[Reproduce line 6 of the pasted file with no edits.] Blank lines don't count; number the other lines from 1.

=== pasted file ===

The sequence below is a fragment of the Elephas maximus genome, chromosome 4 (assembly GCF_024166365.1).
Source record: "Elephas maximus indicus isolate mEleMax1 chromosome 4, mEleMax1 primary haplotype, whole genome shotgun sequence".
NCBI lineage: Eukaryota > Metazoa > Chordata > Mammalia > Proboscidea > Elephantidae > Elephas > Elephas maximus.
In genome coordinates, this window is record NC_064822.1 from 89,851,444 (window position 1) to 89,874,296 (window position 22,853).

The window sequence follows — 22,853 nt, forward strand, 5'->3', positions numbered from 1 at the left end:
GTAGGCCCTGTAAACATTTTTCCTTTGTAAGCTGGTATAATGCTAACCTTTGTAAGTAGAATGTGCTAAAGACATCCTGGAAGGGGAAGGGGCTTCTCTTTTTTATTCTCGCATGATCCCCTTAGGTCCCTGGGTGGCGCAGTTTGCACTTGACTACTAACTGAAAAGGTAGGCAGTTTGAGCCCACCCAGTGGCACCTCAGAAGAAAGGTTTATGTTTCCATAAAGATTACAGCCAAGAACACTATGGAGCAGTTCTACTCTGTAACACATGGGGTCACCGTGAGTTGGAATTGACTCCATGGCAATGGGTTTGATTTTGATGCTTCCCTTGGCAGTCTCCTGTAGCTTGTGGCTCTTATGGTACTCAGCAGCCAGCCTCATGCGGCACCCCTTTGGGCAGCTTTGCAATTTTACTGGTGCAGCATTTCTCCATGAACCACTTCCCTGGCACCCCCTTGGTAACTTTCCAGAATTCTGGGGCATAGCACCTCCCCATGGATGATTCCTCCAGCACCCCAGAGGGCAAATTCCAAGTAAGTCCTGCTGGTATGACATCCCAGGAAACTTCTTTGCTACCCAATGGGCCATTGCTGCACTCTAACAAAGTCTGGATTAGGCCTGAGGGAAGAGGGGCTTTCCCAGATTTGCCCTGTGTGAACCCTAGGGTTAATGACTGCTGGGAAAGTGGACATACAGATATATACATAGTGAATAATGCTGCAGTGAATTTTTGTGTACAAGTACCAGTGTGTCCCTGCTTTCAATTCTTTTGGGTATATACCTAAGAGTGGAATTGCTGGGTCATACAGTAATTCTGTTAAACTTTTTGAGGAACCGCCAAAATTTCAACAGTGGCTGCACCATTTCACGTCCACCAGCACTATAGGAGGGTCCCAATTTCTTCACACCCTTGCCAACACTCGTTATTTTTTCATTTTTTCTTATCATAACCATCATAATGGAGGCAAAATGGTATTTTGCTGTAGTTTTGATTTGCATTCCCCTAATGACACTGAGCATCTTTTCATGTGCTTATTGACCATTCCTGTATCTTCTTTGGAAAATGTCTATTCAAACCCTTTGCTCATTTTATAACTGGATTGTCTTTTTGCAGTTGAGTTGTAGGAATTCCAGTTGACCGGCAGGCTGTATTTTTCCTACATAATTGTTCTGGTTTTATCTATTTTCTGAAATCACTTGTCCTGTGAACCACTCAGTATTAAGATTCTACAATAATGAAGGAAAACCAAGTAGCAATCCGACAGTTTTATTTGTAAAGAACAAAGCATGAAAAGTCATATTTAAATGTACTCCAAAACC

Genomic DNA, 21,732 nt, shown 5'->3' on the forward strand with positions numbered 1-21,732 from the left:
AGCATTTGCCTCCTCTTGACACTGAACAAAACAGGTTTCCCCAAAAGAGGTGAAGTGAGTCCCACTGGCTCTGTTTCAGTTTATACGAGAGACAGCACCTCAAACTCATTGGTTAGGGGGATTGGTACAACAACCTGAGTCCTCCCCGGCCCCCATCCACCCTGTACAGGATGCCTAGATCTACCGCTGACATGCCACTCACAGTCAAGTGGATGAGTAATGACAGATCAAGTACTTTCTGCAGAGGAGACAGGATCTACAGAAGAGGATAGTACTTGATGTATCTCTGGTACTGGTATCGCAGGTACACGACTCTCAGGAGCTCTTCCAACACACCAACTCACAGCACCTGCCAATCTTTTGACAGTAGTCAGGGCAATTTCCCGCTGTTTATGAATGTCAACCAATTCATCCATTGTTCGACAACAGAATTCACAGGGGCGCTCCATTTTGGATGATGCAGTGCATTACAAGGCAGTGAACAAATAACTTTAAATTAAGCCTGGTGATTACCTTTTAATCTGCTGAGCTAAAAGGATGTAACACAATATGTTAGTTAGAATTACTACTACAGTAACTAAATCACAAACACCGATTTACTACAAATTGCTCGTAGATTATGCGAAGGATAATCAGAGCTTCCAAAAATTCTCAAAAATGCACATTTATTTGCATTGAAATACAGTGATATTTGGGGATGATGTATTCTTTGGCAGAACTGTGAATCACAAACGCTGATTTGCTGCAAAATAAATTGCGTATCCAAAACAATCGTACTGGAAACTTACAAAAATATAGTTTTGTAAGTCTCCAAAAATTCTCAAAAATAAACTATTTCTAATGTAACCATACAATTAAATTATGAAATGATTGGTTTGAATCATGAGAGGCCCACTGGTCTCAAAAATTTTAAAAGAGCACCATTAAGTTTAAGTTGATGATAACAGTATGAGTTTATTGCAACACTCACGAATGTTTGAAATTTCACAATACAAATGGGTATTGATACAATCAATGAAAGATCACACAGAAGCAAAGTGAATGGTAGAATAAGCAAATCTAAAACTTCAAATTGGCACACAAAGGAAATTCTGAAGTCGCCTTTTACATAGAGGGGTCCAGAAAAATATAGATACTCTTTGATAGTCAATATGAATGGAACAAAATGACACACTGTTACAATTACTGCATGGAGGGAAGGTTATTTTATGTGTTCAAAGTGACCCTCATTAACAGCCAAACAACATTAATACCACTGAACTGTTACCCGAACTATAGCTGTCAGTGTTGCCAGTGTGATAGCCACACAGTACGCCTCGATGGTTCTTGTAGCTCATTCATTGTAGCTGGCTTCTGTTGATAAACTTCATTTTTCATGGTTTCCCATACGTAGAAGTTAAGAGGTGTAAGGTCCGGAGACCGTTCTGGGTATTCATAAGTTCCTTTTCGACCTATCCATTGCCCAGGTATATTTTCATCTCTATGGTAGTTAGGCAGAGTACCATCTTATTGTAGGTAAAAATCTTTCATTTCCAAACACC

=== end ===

GTAGGCCCTGTAAACATTTTTCCTTTGTAAGCTGGTATAATGCTAACCTTTGTAAGTAGAATGTGCTAAAGACATCCTGGAAGGGGAAGGGGCTTCTCTTTTTTATTCTCGCATGATCCCCTTAGGTCCCTGGGTGGCGCAGTTTGCACTTGACTACTAACTGAAAAGGTAGGCAGTTTGAGCCCACCCAGTGGCACCTCAGAAGAAAGGTTTATGTTTCCATAAAGATTACAGCCAAGAACACTATGGAGCAGTTCTACTCTGTAACACATGGGGTCACCGTGAGTTGGAATTGACTCCATGGCAATGGGTTTGATTTTGATGCTTCCCTTGGCAGTCTCCTGTAGCTTGTGGCTCTTATGGTACTCAGCAGCCAGCCTCATGCGGCACCCCTTTGGGCAGCTTTGCAATTTTACTGGTGCAGCATTTCTCCATGAACCACTTCCCTGGCACCCCCTTGGTAACTTTCCAGAATTCTGGGGCATAGCACCTCCCCATGGATGATTCCTCCAGCACCCCAGAGGGCAAATTCCAAGTAAGTCCTGCTGGTATGACATCCCAGGAAACTTCTTTGCTACCCAATGGGCCATTGCTGCACTCTAACAAAGTCTGGATTAGGCCTGAGGGAAGAGGGGCTTTCCCAGATTTGCCCTGTGTGAACCCTAGGGTTAATGACTGCTGGGAAAGTGGACATACAGATATATACATAGTGAATAATGCTGCAGTGAATTTTTGTGTACAAGTACCAGTGTGTCCCTGCTTTCAATTCTTTTGGGTATATACCTAAGAGTGGAATTGCTGGGTCATACAGTAATTCTGTTAAACTTTTTGAGGAACCGCCAAAATTTCAACAGTGGCTGCACCATTTCACGTCCACCAGCACTATAGGAGGGTCCCAATTTCTTCACACCCTTGCCAACACTCGTTATTTTTTCATTTTTTCTTATCATAACCATCATAATGGAGGCAAAATGGTATTTTGCTGTAGTTTTGATTTGCATTCCCCTAATGACACTGAGCATCTTTTCATGTGCTTATTGACCATTCCTGTATCTTCTTTGGAAAATGTCTATTCAAACCCTTTGCTCATTTTATAACTGGATTGTCTTTTTGCAGTTGAGTTGTAGGAATTCCAGTTGACCGGCAGGCTGTATTTTTCCTACATAATTGTTCTGGTTTTATCTATTTTCTGAAATCACTTGTCCTGTGAACCACTCAGTATTAAGATTCTACAATAATGAAGGAAAACCAAGTAGCAATCCGACAGTTTTATTTGTAAAGAACAAAGCATGAAAAGTCATATTTAAATGTACTCCAAAACC